Former civil rights leader Robert Woodson blasted the New York Times Magazine for their "1619 Project" -- which focuses on what they claim to be America's roots in slavery and oppression.

The project, which is meant to coincide with the 400th anniversary of the first slave ship's arrival in the New World, contains literature geared toward reminding America of that history.

"1619 is not a year that most Americans know as a notable date in our country's history," "Life, Liberty & Levin" host Mark Levin read during his Sunday interview with Woodson.

"Those who do are at most a tiny fraction of those who can tell you that 1776 is the year of our nation's birth. What if, however, we were to tell you that the moment that the country's defining contradictions first came into the world was in late August 1619."


The Times wrote that during that month, a ship carrying enslaved Africans landed at Point Comfort -- in today's Hampton Roads, Va. -- and "inaugurated a barbaric system" that became "the country's original sin."

Woodson rejected the project as repulsive, adding that he has started the "1776 Initiative" to combat the Times' project.

"[W]hat they're doing is rewriting American history -- and, unfortunately, they are using those suffering and struggle of black America as a bludgeon to beat America and define America as a criminal organization. And it's lethal."

"It is one of the most diabolical, self-destructive ideas that I've ever heard," Woodson said, adding that it tries to lower the United States to the status of a "criminal organization."

Woodson, an Air Force veteran and Philadelphia native, told Levin that the Times is effectively stereotyping all white Americans as "oppressors" and black Americans as "victims."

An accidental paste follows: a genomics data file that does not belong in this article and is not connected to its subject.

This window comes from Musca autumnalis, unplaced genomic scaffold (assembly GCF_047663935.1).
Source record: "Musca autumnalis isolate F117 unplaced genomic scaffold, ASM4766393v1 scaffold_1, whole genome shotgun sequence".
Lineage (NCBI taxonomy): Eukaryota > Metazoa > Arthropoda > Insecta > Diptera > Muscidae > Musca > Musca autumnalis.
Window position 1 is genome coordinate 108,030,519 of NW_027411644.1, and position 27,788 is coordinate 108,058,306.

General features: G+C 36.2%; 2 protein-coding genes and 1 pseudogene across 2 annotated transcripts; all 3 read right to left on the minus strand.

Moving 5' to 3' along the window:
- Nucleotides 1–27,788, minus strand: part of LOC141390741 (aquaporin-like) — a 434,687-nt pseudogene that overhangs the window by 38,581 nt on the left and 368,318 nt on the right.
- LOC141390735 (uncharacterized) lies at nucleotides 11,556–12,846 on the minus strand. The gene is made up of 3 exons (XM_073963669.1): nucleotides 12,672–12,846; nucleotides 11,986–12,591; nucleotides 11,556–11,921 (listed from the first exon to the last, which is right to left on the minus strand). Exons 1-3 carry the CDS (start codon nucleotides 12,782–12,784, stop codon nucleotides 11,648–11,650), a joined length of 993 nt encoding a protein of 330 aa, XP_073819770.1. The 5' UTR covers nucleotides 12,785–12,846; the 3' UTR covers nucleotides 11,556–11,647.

"It's exempting [the African-American community] from any kind of personal responsibility," he added. "It's really white supremacy to assume that blacks have no agency."


Woodson said his 1776 initiative rightfully focuses on the "real birth of America" and demonstrates that the Times' collective assertion is a "lie."

"But we're not going to engage in vitriolic debate. What we're going to offer through our essays, though our scholars that we brought together, we are providing an aspirational and inspirational alternative narrative that presents facts," he said.

Woodson offered one example, telling Levin that one piece explains how one of the biggest problems facing African-Americans is that three-quarters of their children are born out of wedlock.

"More blacks kill more blacks in one year than was lynched by the Klan in 50 years. And ]the 1619 project is] saying that these present problems are directly related to the legacy of slavery and Jim Crow," he added.

"We are providing evidence that that is not true."